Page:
Monsoon Malabar is a type of coffee that is known for its unique flavour profile and production process. It is primarily grown in the Malabar Coast region of southwestern India, particularly in the states of Karnataka and Kerala.
The name “Monsoon Malabar” comes from the traditional process of exposing the coffee beans to the monsoon winds and rains during the rainy season. This process involves leaving the coffee beans in open-sided warehouses or on patios, allowing the moist and humid air to interact with the beans. As a result, the beans undergo changes in colour, size, and flavour.
During the monsoon season, the coffee beans absorb moisture from the air, causing them to swell and turn pale yellow. The prolonged exposure to moisture also reduces the acidity of the beans and alters their flavour profile.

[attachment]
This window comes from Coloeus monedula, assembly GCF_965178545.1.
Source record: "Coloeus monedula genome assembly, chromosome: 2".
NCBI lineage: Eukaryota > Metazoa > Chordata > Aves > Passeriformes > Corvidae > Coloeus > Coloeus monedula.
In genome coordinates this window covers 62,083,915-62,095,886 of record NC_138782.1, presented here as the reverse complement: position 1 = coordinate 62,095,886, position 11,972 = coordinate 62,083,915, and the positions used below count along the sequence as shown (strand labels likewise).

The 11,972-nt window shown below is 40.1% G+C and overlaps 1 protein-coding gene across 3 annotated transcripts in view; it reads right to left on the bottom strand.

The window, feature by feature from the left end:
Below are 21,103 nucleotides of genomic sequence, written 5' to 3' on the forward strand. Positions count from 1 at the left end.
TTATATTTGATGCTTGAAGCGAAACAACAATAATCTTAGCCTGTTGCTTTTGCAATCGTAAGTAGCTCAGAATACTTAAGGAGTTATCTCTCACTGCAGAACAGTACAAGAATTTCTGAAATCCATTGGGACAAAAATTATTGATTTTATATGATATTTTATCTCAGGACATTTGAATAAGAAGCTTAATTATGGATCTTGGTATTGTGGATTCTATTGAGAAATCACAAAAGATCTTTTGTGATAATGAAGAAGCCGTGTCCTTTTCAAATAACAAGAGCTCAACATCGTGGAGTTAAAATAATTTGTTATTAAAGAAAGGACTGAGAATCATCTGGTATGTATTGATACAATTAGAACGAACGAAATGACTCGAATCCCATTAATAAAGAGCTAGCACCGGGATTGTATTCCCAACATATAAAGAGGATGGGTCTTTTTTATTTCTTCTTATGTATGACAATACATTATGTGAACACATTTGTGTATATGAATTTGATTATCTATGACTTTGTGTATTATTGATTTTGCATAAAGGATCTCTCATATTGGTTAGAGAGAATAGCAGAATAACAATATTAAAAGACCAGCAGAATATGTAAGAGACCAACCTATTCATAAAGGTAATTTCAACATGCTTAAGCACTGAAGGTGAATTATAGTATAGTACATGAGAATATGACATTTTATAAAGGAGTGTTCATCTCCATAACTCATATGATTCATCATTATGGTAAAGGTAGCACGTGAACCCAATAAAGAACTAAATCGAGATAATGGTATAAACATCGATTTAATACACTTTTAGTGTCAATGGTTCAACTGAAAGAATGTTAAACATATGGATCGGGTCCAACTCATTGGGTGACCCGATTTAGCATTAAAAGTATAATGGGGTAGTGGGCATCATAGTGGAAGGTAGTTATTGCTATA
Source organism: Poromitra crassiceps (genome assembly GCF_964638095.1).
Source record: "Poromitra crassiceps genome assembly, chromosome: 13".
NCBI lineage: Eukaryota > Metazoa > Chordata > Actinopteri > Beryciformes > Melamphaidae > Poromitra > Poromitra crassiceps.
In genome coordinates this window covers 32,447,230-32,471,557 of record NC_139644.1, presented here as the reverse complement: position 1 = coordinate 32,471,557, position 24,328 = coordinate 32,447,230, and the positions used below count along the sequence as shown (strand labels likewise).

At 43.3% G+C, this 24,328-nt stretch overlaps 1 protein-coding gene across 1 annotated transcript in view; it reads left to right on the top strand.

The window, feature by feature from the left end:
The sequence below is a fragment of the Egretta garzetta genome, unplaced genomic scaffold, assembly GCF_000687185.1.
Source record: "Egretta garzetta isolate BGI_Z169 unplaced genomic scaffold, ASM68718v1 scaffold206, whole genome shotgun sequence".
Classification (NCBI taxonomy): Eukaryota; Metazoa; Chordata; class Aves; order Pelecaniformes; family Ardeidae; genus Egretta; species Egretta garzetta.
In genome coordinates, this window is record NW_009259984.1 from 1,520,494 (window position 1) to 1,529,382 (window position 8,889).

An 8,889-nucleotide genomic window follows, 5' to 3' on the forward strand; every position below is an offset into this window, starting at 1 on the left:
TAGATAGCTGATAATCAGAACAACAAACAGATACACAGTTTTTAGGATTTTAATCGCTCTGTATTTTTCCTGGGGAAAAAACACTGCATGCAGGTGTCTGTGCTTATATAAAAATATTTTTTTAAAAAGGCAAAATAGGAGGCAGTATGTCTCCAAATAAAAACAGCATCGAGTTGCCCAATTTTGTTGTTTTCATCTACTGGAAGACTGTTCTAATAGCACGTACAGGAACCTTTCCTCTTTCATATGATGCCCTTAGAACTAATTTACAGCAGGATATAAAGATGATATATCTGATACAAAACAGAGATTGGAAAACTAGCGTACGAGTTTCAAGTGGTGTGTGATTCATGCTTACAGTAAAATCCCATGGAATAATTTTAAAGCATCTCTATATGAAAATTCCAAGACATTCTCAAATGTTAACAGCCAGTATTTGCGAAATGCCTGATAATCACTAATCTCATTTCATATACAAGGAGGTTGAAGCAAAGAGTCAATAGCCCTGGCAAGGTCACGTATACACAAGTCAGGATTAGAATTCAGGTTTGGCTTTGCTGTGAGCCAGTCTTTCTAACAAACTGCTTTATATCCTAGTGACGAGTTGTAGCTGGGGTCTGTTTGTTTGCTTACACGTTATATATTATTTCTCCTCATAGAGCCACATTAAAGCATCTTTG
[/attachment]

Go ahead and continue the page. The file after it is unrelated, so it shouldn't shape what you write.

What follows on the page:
Monsoon Malabar coffee is characterized by its low acidity, smoothness, and unique earthy, musty, and woody taste with hints of spice.
The process of producing Monsoon Malabar coffee requires careful monitoring and control of humidity levels to avoid mould or fungal growth. After the monsoon season, the coffee beans are further dried to restore them to a stable moisture content before being processed and exported.
Monsoon Malabar coffee has gained popularity among coffee enthusiasts who appreciate its distinct flavour and the story behind its production. It is often used in blends or enjoyed as a single-origin coffee.
It’s worth noting that taste preferences can vary, and not everyone may enjoy the particular flavour characteristics of Monsoon Malabar coffee. However, for those who appreciate its unique profile, it can be a delightful and intriguing choice.